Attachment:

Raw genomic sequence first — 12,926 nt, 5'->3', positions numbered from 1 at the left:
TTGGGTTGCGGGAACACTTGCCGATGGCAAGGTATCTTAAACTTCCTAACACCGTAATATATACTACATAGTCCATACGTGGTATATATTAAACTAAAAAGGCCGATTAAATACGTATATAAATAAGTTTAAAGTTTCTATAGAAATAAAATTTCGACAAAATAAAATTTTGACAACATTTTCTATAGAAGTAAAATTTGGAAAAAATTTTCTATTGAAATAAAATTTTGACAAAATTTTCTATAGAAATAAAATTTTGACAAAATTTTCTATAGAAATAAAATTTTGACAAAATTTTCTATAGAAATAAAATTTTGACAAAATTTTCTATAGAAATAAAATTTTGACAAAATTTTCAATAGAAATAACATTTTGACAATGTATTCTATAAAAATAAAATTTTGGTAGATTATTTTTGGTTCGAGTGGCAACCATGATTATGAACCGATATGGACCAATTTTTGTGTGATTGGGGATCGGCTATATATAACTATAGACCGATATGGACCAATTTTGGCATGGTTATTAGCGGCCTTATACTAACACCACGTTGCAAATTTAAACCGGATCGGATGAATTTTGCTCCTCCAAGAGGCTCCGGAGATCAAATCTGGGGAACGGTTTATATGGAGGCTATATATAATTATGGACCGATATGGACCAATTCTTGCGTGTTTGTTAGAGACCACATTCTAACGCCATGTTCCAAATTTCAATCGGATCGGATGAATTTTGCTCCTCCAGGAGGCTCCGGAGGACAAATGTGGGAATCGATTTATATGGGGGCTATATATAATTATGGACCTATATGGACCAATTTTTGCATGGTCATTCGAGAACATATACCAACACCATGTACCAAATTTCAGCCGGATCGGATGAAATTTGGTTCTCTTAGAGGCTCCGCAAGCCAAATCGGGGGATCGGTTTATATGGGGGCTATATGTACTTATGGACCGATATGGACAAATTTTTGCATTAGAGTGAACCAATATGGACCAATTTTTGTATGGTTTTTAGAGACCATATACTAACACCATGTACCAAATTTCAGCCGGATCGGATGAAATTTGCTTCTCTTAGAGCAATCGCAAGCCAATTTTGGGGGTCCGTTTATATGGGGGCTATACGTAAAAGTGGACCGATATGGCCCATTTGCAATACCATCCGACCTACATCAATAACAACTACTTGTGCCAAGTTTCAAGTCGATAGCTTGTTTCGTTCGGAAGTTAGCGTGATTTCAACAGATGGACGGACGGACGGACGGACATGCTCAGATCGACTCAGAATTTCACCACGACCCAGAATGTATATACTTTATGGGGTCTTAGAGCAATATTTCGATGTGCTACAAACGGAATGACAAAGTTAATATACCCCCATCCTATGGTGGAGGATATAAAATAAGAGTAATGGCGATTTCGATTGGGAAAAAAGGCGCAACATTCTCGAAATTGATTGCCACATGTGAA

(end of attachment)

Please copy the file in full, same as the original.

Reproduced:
Raw genomic sequence first — 12,926 nt, 5'->3', positions numbered from 1 at the left:
TTGGGTTGCGGGAACACTTGCCGATGGCAAGGTATCTTAAACTTCCTAACACCGTAATATATACTACATAGTCCATACGTGGTATATATTAAACTAAAAAGGCCGATTAAATACGTATATAAATAAGTTTAAAGTTTCTATAGAAATAAAATTTCGACAAAATAAAATTTTGACAACATTTTCTATAGAAGTAAAATTTGGAAAAAATTTTCTATTGAAATAAAATTTTGACAAAATTTTCTATAGAAATAAAATTTTGACAAAATTTTCTATAGAAATAAAATTTTGACAAAATTTTCTATAGAAATAAAATTTTGACAAAATTTTCTATAGAAATAAAATTTTGACAAAATTTTCAATAGAAATAACATTTTGACAATGTATTCTATAAAAATAAAATTTTGGTAGATTATTTTTGGTTCGAGTGGCAACCATGATTATGAACCGATATGGACCAATTTTTGTGTGATTGGGGATCGGCTATATATAACTATAGACCGATATGGACCAATTTTGGCATGGTTATTAGCGGCCTTATACTAACACCACGTTGCAAATTTAAACCGGATCGGATGAATTTTGCTCCTCCAAGAGGCTCCGGAGATCAAATCTGGGGAACGGTTTATATGGAGGCTATATATAATTATGGACCGATATGGACCAATTCTTGCGTGTTTGTTAGAGACCACATTCTAACGCCATGTTCCAAATTTCAATCGGATCGGATGAATTTTGCTCCTCCAGGAGGCTCCGGAGGACAAATGTGGGAATCGATTTATATGGGGGCTATATATAATTATGGACCTATATGGACCAATTTTTGCATGGTCATTCGAGAACATATACCAACACCATGTACCAAATTTCAGCCGGATCGGATGAAATTTGGTTCTCTTAGAGGCTCCGCAAGCCAAATCGGGGGATCGGTTTATATGGGGGCTATATGTACTTATGGACCGATATGGACAAATTTTTGCATTAGAGTGAACCAATATGGACCAATTTTTGTATGGTTTTTAGAGACCATATACTAACACCATGTACCAAATTTCAGCCGGATCGGATGAAATTTGCTTCTCTTAGAGCAATCGCAAGCCAATTTTGGGGGTCCGTTTATATGGGGGCTATACGTAAAAGTGGACCGATATGGCCCATTTGCAATACCATCCGACCTACATCAATAACAACTACTTGTGCCAAGTTTCAAGTCGATAGCTTGTTTCGTTCGGAAGTTAGCGTGATTTCAACAGATGGACGGACGGACGGACGGACATGCTCAGATCGACTCAGAATTTCACCACGACCCAGAATGTATATACTTTATGGGGTCTTAGAGCAATATTTCGATGTGCTACAAACGGAATGACAAAGTTAATATACCCCCATCCTATGGTGGAGGATATAAAATAAGAGTAATGGCGATTTCGATTGGGAAAAAAGGCGCAACATTCTCGAAATTGATTGCCACATGTGAA